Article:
Online homes becoming mindful members of the family
From door bells that scrutinize visitors to washing machines that know when you're home and lights that click off when you get in bed, houses are getting smarter.
The trend of once-dumb fixtures and appliances being given the brains to respond to, or even anticipate people's needs was on display at the Consumer Electronics Show that ends Friday in Las Vegas.
US home improvement shop chain Lowe's built a mock house on the cavernous show floor to demonstrate Iris, a globe-shaped device that acts as a hub for using smartphones to control lights, thermostats, outlets and more.
CES was rife with Internet-linked smart light bulbs, door locks, wall outlets for smart homes.
Hubs used as command centers for gadgets in homes plug into the Internet and then connect with compatible fixtures, locks, security cameras, appliances or other objects wirelessly using new technologies such as ZigBee or Z-Wave.
Internet connections let hubs exchange information, alerts or messages with applications in smartphones or tablet computers.
Watching over the family
The system in the Lowe's smart house could alert parents to the arrival home of their children, thanks to a signal from a special fob attached to their key rings.
Window blinds could be opened or closed on commands, and a sensor affixed to a dog's collar signaled a doggy door to unlock when a pet neared.
Smart home systems can also synch to surveillance cameras and motion detectors, allowing people to monitor their homes without costly service contracts with security companies.
The demo home also featured a box that connected to the water line and sends a message to the home owner if change in flow indicates a leak or burst pipe.
"And everything we have is do-it-yourself," a Lowe's spokesperson said while guiding AFP through the mock home.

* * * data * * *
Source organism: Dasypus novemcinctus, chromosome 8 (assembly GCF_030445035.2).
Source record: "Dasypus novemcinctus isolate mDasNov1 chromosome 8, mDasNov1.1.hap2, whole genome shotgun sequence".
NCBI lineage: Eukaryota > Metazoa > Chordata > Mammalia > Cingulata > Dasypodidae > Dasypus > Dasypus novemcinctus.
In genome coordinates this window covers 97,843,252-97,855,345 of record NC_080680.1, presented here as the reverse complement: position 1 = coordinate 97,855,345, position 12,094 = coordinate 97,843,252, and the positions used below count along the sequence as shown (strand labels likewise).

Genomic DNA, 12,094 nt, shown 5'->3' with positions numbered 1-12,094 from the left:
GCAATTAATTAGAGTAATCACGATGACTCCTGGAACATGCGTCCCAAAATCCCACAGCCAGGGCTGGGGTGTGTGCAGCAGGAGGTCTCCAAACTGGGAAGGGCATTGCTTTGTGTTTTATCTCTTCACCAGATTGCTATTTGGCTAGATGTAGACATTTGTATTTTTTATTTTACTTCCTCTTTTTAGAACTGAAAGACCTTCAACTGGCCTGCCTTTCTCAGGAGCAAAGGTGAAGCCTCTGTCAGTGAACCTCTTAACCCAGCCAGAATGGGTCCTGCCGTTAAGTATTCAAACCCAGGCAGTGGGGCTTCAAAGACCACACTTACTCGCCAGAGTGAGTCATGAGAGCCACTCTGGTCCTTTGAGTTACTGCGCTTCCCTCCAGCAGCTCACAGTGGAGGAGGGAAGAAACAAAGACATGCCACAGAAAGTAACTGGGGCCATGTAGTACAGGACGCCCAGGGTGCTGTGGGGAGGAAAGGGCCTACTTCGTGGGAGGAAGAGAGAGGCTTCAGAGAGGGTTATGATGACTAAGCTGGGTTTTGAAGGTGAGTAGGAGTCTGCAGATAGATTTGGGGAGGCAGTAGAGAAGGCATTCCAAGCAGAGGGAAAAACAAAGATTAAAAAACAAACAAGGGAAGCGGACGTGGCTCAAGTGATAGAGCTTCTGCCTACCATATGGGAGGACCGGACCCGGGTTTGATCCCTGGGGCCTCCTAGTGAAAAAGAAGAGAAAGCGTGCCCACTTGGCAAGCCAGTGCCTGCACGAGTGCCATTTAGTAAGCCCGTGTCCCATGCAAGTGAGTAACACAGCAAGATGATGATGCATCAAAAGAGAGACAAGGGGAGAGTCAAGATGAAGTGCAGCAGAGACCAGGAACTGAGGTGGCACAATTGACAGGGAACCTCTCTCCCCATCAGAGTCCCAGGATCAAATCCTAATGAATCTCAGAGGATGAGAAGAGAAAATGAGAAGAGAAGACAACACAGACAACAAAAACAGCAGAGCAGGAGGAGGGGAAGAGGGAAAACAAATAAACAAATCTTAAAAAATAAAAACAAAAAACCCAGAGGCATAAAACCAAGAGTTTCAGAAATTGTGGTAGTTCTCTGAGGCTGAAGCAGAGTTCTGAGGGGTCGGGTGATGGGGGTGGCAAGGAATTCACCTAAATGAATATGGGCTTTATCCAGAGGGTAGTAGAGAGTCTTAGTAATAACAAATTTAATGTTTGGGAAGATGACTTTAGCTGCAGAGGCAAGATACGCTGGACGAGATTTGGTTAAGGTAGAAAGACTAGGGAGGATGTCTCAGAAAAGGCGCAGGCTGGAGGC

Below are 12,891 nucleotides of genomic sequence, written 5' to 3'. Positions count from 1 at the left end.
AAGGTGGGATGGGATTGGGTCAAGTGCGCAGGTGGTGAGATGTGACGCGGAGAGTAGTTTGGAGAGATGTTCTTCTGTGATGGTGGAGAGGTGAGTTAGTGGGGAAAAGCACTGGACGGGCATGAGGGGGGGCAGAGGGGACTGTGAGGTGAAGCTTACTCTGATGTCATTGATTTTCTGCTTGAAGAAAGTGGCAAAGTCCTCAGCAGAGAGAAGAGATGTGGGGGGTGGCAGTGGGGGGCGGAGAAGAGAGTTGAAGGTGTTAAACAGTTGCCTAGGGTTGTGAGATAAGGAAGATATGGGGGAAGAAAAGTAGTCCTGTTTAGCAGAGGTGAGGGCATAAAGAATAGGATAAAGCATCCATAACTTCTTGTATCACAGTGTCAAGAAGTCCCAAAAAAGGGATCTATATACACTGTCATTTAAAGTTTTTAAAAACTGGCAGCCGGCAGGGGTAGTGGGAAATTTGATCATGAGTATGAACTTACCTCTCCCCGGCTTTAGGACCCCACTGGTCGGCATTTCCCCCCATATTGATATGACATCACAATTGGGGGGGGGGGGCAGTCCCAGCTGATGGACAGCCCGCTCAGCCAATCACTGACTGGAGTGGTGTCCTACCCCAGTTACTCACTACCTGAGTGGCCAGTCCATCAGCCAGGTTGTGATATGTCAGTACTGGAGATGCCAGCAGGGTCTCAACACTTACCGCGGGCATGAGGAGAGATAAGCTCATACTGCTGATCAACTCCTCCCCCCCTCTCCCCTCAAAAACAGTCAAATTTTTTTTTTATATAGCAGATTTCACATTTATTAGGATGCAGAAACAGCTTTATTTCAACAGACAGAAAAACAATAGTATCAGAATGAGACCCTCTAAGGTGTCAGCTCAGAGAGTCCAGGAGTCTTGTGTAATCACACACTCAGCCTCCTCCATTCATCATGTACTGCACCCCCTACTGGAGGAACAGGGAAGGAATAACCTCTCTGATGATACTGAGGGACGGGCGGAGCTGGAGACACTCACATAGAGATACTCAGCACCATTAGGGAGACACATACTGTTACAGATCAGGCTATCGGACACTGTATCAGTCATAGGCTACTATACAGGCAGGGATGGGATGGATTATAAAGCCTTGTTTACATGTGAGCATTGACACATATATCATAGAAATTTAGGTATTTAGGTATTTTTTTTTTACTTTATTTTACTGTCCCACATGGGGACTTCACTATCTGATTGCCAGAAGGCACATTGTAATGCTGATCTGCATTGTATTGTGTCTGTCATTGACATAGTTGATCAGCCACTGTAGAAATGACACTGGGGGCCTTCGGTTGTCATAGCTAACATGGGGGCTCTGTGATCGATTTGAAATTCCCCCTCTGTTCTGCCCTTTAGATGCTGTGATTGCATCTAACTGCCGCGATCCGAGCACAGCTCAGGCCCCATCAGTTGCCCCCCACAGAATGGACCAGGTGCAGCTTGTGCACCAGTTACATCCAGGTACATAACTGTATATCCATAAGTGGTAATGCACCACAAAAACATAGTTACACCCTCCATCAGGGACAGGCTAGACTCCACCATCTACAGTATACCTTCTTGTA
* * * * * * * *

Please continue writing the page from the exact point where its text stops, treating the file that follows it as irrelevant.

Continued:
A Ring to rule them all
German home appliance titan Bosch showed off its connected home system that uses sensors and cameras for its creations to communicate with one another, even letting people virtually glimpse into refrigerators while shopping to see what they might need.
Logbar, which has offices in Japan and Silicon Valley, was catching attention with a Bluetooth-enabled ring that, when worn, allowed people to control smartphones using gestures.
Logbar is planning to release a Ring Hub disk that will synch with the rings to allow infra-red enabled televisions, lights, appliances and other things in homes to be controlled with gesture.
"You don't need many remote controllers; all you need is this ring," Momoko Matsuzaki of Logbar told AFP.
"Then, when you leave your house you can also control your phone with it."
South Korean consumer electronics giant Samsung used CES to announce that not only is it working toward making nearly all of its devices "connected" but that it is opening the platform to software developers and hardware makers.
Allowing rival home devices to "speak" to each other through a common hub promises to ramp adoption faster than forcing consumers to pick between systems that work only with one company's products.
Forrester analyst Frank Gillett referred to the various hubs and systems for connected homes as being in a "fragmented battle."
Google is pushing into the market through smart-thermostat maker Nest, which it bought a year ago in a deal valued at $3.2 billion.
A growing list of household things or services that work with Nest was unveiled at CES.
Among them were a car-charging station that lets users know when energy prices are high and a washer and dryer that switch to quieter modes when people are home.
There was also a smart door lock that starts warming or cooling the house when someone arrives home and sets the thermostat to an away mode to save energy when someone locks up on the way out.
"Things that magically happen around your house aren't just sci-fi anymore," Nest co-founder and head of engineering Matt Rogers said in a blog post.
© 2015 AFP